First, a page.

Achieving Economies of Scale
Understanding Why Bigger Can Be Better
Imagine you work for a company in a buoyant sector. Your sales are increasing, and you could sell more of your product if you made more units.
However, you're nervous about the risks of hiring more people – and you'd also need to hire a production manager to run a larger team. Plus, you assume you'd still make the same profit on each item sold. You don't think the increase in volume would offset the cost of extra staff, so you decide to keep producing the same quantity.
Your competitors, however, have had a lesson in economics. They know that growth and increased production could bring their costs down, and therefore increase profit per unit.
What do they know that you don't know? It's called economies of scale, and we'll show you how it works.
Without Economies of Scale
Let's illustrate this with an example: suppose that you manufacture widgets. This is your current cost structure for each unit:
|4 knobs||@||$ 0.50||each||=||$ 2.00|
|2 rods||@||$ 1.50||each||=||$ 3.00|
|5 bolts||@||$ 0.25||each||=||$ 1.25|
|5 spinners||@||$ 1.00||each||=||$ 5.00|
|30 minutes labor||@||$12.00||per hour||=||$ 6.00|
If you produce 300 widgets per month, your manufacturing cost of goods sold (COGS) is $17.25 x 300 = $5,175.
Each widget sells for $25, leaving you with a gross profit of $2,325 per month, which is a 31% gross profit margin.
With the higher demand for your widgets, you could increase production to 600 units per month. To increase production, however, you'll need to hire a production manager to keep operations running smoothly. You'll need a bigger truck to ship your units. You might even have to hire a full-time maintenance manager instead of using a part-time contractor. When you add it up, it seems as though you'll simply decrease your net income:
|300 Units||600 Units|
|Revenue||$7,500||(300 units @ $25)||$15,000||(600 units @ $25)|
|COGS||$5,175||(300 units @ $17.25)||$10,350||(600 units @ $17.25)|
|Shipping||$300||(1 trip/week)||$600||(2 trips/week)|
|Net income||$1,025||(13.7% of sales)||$550||(3.7% of sales)|
What do you do? The market won't allow a price increase. You might lose some customers because you can't meet demand. But, looking at the figures, it doesn't seem to make sense to work more and earn less.
Adding Economies of Scale
Well, if you did some research, you'd quickly realize the following:
- If you increase the size of your raw material orders, your suppliers will give you a discounted price – so the actual cost to produce each unit will go down.
- The shipping company would decrease your per-trip rate from $300 to $250, because bigger orders, and more orders, mean more business for them.
- Hiring production and maintenance managers would increase efficiency, so you could actually produce 675 units, instead of 600 units, with the same labor costs (a 12.5% increase).
Let's look at the new per-unit cost structure with an output level of 675 units:
|4 knobs||@||$ 0.45||each||=||$ 1.80|
|2 rods||@||$ 1.40||each||=||$ 2.80|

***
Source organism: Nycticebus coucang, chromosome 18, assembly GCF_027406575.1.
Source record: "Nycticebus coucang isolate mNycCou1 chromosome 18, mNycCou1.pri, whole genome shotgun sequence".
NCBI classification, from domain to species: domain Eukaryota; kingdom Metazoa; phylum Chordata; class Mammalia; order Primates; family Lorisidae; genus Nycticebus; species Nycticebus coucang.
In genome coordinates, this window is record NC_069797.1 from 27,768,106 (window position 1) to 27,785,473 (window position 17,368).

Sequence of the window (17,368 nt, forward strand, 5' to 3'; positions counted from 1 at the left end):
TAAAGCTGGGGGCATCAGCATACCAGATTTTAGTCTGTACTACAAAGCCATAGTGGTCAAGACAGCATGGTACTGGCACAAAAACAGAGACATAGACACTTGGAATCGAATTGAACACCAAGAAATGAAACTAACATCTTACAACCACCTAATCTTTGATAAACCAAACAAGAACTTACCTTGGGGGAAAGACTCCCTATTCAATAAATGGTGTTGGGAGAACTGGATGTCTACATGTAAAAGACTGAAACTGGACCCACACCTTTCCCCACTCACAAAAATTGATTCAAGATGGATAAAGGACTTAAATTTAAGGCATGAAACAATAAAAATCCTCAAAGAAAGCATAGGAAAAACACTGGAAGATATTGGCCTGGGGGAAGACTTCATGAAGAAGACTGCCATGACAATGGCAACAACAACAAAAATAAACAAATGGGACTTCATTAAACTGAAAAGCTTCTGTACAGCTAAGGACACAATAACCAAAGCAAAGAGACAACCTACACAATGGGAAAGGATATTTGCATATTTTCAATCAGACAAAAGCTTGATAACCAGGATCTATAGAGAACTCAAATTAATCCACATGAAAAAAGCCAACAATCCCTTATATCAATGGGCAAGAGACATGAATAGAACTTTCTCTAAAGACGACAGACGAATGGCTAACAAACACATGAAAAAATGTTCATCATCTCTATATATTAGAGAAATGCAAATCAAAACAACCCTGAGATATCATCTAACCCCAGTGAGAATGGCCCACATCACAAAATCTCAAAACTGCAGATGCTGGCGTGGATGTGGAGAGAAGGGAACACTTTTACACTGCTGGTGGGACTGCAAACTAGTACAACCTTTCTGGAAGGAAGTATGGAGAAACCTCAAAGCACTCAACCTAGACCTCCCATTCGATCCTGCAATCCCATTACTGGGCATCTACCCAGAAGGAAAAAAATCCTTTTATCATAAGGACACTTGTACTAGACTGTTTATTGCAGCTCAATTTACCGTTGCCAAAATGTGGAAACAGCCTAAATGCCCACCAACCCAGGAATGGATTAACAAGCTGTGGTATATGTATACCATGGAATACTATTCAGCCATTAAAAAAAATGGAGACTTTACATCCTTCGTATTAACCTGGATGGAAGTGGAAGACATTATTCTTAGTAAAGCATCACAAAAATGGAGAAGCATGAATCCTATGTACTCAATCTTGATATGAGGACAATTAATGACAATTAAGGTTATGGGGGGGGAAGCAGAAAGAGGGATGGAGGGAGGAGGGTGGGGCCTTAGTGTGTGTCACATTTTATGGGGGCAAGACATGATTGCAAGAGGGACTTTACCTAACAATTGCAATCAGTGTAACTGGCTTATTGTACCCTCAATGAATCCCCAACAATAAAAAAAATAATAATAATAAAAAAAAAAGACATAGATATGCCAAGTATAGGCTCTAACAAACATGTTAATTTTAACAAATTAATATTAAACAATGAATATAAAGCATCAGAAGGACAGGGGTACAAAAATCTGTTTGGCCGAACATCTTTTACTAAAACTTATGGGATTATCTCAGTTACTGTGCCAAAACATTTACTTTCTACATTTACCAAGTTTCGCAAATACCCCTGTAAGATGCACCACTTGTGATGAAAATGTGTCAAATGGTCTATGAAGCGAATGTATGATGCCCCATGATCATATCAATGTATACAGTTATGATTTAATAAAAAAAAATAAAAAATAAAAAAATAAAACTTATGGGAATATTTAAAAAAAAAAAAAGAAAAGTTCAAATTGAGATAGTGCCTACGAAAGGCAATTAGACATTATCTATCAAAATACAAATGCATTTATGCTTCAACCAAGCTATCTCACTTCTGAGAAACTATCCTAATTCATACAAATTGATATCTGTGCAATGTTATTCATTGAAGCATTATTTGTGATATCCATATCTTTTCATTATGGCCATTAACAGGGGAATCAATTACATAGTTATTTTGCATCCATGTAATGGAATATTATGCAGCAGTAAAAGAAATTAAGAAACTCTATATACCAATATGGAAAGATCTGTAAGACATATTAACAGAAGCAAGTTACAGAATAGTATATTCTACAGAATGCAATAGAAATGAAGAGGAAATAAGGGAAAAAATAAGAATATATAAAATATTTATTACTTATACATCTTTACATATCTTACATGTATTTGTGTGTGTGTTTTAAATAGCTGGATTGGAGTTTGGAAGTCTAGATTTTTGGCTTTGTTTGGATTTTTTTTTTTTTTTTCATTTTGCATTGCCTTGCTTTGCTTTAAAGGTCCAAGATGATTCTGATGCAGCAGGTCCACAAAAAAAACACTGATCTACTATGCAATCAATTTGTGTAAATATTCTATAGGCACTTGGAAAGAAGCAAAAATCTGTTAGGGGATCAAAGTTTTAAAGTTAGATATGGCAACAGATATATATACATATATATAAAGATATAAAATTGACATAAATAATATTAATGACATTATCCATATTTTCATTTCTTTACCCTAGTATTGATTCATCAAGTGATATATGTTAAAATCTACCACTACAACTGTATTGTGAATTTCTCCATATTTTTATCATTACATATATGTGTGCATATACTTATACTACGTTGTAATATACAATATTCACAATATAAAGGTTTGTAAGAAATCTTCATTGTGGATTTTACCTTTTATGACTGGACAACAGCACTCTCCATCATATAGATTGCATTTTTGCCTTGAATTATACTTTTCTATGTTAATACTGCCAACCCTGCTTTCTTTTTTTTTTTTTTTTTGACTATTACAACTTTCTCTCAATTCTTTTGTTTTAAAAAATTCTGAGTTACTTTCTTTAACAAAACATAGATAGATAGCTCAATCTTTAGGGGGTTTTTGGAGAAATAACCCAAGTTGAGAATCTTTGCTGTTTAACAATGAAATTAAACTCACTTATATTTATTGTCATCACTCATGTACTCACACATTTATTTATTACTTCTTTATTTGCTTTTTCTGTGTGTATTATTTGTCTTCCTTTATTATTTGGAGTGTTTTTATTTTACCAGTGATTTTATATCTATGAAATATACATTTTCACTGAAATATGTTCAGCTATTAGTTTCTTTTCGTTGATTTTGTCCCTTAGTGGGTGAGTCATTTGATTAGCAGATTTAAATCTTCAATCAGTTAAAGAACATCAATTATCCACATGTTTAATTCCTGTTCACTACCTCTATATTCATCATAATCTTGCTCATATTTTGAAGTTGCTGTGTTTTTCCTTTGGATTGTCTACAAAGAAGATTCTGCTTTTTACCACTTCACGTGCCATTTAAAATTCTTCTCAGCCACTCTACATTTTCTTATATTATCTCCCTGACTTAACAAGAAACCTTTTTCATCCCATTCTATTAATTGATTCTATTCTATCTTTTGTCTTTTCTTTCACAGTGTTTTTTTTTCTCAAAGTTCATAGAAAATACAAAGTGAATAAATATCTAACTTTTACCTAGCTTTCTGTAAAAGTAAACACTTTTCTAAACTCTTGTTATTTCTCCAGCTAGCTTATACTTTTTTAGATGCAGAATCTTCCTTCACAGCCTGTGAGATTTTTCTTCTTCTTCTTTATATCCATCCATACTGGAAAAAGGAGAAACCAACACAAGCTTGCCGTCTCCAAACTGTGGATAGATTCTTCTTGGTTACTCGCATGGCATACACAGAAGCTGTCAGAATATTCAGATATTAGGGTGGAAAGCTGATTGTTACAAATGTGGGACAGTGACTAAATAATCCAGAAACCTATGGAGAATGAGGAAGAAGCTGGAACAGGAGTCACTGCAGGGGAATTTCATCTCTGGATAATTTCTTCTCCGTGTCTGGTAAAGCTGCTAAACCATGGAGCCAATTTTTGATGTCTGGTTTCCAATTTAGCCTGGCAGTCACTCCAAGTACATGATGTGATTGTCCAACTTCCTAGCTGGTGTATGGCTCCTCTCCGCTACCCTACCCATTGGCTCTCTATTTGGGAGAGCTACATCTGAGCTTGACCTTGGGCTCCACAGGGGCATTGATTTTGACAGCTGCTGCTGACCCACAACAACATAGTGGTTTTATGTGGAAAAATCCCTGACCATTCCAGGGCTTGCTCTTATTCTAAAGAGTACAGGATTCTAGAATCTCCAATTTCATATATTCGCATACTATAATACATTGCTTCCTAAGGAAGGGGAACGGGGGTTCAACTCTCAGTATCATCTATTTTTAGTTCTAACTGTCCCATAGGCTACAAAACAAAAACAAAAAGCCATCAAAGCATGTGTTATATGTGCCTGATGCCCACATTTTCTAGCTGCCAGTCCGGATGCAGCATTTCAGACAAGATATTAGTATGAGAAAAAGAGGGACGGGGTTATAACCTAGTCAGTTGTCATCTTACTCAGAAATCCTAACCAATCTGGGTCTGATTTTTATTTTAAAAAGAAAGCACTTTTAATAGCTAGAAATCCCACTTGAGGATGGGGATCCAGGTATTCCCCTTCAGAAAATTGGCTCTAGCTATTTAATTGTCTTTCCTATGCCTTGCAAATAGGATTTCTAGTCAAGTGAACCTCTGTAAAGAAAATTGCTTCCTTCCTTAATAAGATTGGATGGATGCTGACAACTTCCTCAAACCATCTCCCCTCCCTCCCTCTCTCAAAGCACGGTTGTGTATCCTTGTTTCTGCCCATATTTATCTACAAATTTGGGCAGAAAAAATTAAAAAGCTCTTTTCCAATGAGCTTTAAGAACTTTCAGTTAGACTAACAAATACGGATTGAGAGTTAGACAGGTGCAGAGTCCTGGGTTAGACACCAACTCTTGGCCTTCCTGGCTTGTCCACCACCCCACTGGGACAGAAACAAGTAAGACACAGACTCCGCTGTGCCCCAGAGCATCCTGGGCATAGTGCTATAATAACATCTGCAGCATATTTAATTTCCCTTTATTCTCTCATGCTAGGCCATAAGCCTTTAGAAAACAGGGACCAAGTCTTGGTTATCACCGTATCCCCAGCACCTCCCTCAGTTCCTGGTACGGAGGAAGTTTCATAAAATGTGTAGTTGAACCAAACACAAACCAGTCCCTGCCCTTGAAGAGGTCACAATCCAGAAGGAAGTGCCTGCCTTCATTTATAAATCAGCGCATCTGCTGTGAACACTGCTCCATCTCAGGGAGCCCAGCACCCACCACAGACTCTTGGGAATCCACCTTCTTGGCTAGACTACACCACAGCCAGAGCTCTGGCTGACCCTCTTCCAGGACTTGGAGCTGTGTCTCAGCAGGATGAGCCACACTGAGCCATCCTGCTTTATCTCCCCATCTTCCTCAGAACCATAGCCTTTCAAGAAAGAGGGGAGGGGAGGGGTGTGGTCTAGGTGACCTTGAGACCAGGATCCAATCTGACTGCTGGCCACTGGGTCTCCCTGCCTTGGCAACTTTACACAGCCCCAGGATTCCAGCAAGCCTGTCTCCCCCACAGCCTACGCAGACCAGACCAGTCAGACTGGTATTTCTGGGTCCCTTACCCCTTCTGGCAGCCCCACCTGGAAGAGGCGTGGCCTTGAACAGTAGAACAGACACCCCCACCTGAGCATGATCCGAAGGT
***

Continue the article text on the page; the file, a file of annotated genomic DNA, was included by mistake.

|5 bolts||@||$ 0.20||each||=||$ 1.00|
|5 spinners||@||$ 0.80||each||=||$ 4.00|
|27 minutes labor||@||$12.00||per hour||=||$ 5.40|
Variable costs alone have brought down your per-unit cost. Now, look at your income figures again:
|Revenue||$16,875||(675 units @ $25)|
|COGS||$10,125||(675 units @ $15)|
|Net income||$2,750||(16.3% of sales)|
Although your total cost (COGS plus maintenance and shipping) is higher, your average cost per unit has decreased – therefore your profit margin has increased.
|300 units||675 units|
|Cost per unit||$21.58||$20.92|
|Gross profit margin||13.7%||16.3%|
The focus with economies of scale is on the cost per unit, or average cost (AC) – not the total cost. If you take advantage of economies of scale, your unit cost will typically decrease as the number of units increases – so you'll probably earn more.
Growing bigger, and producing more, can yield significant returns. Figure 1 (below) shows a typical average cost curve. As output increases, the average unit cost decreases.
Sources of Economies of Scale
The simple example above illustrates purchasing economies of scale. There are many other sources of economies of scale as well:
Commercial Economies of Scale
These arise when you buy and sell material, products and services in larger volumes. You may do so through bulk purchases, as in our earlier example. Other examples of better purchasing include improving shipping rates because more products are moved with each shipment. They also include using more efficient inventory management practices, such as just-in-time inventory management , to reduce average unit costs.
You may also see, for example, marketing economies of scale, where the fixed costs of developing marketing materials are spread over larger numbers of prospective clients.
Technical Economies of Scale
These result when you make elements of the production process more efficient. If you're producing sufficiently large quantities of products, it may be worth reconfiguring machines, purchasing new machines, using better technology, and optimizing capacity. The larger the volume of products you make, the more you can invest to make the production process more efficient, and the more cost-effectively you can make each individual product.